A fierce gun battle has broken out inside the headquarters of Bangladesh's border security force in the capital Dhaka, police say.
"There has been a huge exchange of gunfire at BDR (Bangladesh Rifles) headquarters complex this morning. We have heard mortar fire," Nabojit Khisa, a local police chief, said on Wednesday
"The gunfire is still going on. We are not allowed to enter," he added, declining to comment on speculation that the cause of the fighting was a mutiny within the force.
The Bangladesh Rifles are headquartered in the Bangladeshi capital's Pilkhana area.
Officials said that the army has been called in to bring the situation under control.
Nicholas Haque, reporting for Al Jazeera from Dhaka, said there had been heavy fighting since the morning.
"The fighting broke out, apparently, this morning during a meeting between junior and senior officers. There is panic on the streets right now. No-one is clear about what's happening," he said.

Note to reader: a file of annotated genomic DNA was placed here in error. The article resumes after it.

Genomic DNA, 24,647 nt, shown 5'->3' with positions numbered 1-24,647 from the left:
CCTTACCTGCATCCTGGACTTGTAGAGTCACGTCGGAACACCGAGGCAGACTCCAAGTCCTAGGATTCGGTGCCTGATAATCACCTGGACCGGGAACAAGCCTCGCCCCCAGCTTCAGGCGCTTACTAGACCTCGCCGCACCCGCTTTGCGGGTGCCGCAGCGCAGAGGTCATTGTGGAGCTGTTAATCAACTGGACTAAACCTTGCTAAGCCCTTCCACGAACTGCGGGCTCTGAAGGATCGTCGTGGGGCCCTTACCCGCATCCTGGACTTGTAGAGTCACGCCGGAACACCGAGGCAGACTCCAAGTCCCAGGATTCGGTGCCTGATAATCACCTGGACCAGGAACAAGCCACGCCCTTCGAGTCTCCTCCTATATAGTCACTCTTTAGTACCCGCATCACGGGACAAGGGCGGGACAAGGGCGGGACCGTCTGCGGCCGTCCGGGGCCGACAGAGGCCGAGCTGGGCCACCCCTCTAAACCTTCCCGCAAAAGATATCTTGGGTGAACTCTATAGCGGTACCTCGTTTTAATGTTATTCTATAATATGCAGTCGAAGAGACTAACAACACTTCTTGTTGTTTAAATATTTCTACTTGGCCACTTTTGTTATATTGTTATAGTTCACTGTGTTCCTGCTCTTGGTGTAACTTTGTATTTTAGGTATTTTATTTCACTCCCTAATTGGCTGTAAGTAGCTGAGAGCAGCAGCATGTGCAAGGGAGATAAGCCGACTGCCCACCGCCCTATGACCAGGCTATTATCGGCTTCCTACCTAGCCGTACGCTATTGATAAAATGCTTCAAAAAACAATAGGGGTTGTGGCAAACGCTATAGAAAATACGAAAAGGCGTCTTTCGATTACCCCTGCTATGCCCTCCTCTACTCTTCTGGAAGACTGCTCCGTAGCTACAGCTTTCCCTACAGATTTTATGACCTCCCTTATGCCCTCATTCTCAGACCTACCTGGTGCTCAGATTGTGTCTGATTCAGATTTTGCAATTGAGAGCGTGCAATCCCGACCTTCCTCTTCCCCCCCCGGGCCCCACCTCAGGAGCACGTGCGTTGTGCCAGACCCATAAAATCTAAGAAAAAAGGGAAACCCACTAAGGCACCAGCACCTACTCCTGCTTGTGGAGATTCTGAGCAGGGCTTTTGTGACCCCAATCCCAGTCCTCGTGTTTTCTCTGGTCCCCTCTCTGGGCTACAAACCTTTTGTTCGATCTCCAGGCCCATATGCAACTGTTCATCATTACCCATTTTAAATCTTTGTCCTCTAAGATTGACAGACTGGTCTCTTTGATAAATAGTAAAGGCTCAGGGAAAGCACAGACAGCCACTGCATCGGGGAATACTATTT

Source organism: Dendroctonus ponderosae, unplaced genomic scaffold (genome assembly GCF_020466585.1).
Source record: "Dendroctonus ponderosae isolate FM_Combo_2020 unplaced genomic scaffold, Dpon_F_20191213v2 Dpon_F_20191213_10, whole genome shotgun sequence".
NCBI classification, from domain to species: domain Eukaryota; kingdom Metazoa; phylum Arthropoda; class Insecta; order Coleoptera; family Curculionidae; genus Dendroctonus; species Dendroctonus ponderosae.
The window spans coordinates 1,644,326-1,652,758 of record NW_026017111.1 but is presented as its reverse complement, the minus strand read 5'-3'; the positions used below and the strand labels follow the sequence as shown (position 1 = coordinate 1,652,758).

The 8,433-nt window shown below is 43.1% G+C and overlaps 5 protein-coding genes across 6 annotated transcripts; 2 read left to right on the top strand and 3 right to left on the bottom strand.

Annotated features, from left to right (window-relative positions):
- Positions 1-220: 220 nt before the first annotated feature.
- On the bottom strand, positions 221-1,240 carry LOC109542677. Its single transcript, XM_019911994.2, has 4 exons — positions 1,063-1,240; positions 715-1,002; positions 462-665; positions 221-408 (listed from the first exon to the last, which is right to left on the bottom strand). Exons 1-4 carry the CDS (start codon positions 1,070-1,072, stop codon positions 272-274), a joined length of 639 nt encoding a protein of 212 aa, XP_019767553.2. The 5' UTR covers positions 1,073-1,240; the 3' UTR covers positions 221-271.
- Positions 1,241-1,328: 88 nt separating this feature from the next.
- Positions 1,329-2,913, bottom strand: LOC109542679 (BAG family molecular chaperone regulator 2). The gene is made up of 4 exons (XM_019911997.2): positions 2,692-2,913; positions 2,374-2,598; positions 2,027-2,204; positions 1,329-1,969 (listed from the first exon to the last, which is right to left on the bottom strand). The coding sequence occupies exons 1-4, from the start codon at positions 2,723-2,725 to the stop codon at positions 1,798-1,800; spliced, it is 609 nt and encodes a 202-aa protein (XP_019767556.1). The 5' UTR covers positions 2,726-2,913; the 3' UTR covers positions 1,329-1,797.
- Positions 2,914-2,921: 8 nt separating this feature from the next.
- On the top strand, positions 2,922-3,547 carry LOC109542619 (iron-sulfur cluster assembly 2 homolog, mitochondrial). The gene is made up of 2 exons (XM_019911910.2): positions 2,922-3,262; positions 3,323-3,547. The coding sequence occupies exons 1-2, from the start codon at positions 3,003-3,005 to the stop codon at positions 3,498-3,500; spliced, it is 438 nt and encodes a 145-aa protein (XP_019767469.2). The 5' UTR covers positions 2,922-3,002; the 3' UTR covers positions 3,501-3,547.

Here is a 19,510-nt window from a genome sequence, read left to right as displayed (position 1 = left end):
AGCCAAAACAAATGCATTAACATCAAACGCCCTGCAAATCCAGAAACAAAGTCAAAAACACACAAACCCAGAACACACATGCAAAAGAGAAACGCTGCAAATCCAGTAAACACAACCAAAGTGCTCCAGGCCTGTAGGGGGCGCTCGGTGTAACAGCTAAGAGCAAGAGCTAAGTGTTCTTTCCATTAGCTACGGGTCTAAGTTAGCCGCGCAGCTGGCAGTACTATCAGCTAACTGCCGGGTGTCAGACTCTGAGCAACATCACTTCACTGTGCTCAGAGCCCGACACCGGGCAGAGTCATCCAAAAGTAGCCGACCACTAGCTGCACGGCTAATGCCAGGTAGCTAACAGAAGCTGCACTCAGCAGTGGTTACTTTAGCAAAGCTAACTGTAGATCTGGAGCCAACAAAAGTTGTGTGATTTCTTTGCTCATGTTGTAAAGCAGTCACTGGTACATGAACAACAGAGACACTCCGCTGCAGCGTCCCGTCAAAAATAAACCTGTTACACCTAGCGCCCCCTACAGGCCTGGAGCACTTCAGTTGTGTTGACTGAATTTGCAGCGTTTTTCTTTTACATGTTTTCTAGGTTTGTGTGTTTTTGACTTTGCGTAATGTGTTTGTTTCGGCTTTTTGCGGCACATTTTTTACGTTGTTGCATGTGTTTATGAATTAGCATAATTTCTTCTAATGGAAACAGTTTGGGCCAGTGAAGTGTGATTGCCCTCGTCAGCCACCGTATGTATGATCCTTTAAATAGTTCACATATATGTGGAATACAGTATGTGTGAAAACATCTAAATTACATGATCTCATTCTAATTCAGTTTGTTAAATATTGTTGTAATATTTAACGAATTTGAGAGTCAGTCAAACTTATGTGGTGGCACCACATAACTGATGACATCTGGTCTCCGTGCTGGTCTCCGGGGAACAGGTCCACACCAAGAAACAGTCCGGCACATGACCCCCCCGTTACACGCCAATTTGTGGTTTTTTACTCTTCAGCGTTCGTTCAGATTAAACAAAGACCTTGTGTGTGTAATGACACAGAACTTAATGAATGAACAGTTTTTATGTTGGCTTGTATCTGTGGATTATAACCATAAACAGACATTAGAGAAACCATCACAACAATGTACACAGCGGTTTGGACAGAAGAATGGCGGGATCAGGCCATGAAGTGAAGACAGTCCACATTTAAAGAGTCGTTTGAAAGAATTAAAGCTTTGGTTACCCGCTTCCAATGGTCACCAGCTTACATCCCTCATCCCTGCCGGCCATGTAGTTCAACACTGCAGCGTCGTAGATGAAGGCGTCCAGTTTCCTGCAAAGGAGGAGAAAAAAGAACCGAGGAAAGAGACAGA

"They [a suspected paramilitary group] are shooting into civilian crowds around them.... it's a very terrible reminder of what happened years ago when there was a coup.
'Mutiny over pay'
"Fighting continues in the compound. There is no security, no police, there is no-one outside the compound... there are just civilians... apart from the army pointing their guns towards civilians."
Private TV stations Bangla Vision and ETV, reporting live from the scene, said the guards came out of their barracks and seized a conference hall where officers were meeting.
The report said troops of the Bangladesh Rifles chanted slogans for more pay and better facilities.
Several bystanders outside the complex were injured and taken to state-run Dhaka Medical College Hospital, ETV reported.
Some of the troops also stormed out of the complex and seized a nearby shopping mall, ETV added.
The fighting occurred a day after Sheikh Hasina, the newly elected prime minister, visited the headquarters and addressed the troops, urging them to become "more disciplined and remain ever ready to guard the country's frontiers".
Bangladesh has had a history of military coups and uprisings.Mujibur Rahman, Bangladesh's first elected president and the father of Hasina, was killed along with several of his family members in 1975.
The country, which secured its independence from Pakistan in 1971, has also experienced long spells of military rule.